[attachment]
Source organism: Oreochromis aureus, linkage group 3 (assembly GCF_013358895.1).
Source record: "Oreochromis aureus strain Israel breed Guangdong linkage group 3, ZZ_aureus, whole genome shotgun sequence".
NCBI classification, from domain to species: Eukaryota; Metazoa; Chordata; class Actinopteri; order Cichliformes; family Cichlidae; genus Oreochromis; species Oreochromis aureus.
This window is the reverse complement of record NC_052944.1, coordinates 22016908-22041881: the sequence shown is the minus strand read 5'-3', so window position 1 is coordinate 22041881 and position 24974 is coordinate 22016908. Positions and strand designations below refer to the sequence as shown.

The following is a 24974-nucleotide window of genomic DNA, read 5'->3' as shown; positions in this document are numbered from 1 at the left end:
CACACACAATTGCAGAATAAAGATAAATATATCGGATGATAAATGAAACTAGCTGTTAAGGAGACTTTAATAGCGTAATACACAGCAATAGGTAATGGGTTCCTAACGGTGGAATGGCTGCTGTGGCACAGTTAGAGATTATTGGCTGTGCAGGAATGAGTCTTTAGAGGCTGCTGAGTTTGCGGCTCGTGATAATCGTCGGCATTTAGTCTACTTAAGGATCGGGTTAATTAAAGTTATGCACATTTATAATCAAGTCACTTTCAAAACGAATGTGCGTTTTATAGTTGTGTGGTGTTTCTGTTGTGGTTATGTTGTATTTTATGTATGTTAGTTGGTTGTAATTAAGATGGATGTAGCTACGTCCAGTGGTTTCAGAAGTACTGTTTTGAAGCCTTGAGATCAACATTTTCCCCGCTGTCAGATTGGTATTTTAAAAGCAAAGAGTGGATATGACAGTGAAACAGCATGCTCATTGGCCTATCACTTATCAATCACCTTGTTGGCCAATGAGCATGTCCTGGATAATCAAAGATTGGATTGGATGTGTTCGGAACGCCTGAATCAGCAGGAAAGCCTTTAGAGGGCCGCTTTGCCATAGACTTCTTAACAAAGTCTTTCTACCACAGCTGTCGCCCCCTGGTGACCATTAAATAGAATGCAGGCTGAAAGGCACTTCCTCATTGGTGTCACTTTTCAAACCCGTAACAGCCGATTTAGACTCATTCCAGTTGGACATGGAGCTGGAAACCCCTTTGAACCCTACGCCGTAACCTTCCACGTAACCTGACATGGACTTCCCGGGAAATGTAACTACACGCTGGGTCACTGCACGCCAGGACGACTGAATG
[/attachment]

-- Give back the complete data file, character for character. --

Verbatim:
Source organism: Oreochromis aureus, linkage group 3 (assembly GCF_013358895.1).
Source record: "Oreochromis aureus strain Israel breed Guangdong linkage group 3, ZZ_aureus, whole genome shotgun sequence".
NCBI classification, from domain to species: Eukaryota; Metazoa; Chordata; class Actinopteri; order Cichliformes; family Cichlidae; genus Oreochromis; species Oreochromis aureus.
This window is the reverse complement of record NC_052944.1, coordinates 22016908-22041881: the sequence shown is the minus strand read 5'-3', so window position 1 is coordinate 22041881 and position 24974 is coordinate 22016908. Positions and strand designations below refer to the sequence as shown.

The following is a 24974-nucleotide window of genomic DNA, read 5'->3' as shown; positions in this document are numbered from 1 at the left end:
CACACACAATTGCAGAATAAAGATAAATATATCGGATGATAAATGAAACTAGCTGTTAAGGAGACTTTAATAGCGTAATACACAGCAATAGGTAATGGGTTCCTAACGGTGGAATGGCTGCTGTGGCACAGTTAGAGATTATTGGCTGTGCAGGAATGAGTCTTTAGAGGCTGCTGAGTTTGCGGCTCGTGATAATCGTCGGCATTTAGTCTACTTAAGGATCGGGTTAATTAAAGTTATGCACATTTATAATCAAGTCACTTTCAAAACGAATGTGCGTTTTATAGTTGTGTGGTGTTTCTGTTGTGGTTATGTTGTATTTTATGTATGTTAGTTGGTTGTAATTAAGATGGATGTAGCTACGTCCAGTGGTTTCAGAAGTACTGTTTTGAAGCCTTGAGATCAACATTTTCCCCGCTGTCAGATTGGTATTTTAAAAGCAAAGAGTGGATATGACAGTGAAACAGCATGCTCATTGGCCTATCACTTATCAATCACCTTGTTGGCCAATGAGCATGTCCTGGATAATCAAAGATTGGATTGGATGTGTTCGGAACGCCTGAATCAGCAGGAAAGCCTTTAGAGGGCCGCTTTGCCATAGACTTCTTAACAAAGTCTTTCTACCACAGCTGTCGCCCCCTGGTGACCATTAAATAGAATGCAGGCTGAAAGGCACTTCCTCATTGGTGTCACTTTTCAAACCCGTAACAGCCGATTTAGACTCATTCCAGTTGGACATGGAGCTGGAAACCCCTTTGAACCCTACGCCGTAACCTTCCACGTAACCTGACATGGACTTCCCGGGAAATGTAACTACACGCTGGGTCACTGCACGCCAGGACGACTGAATG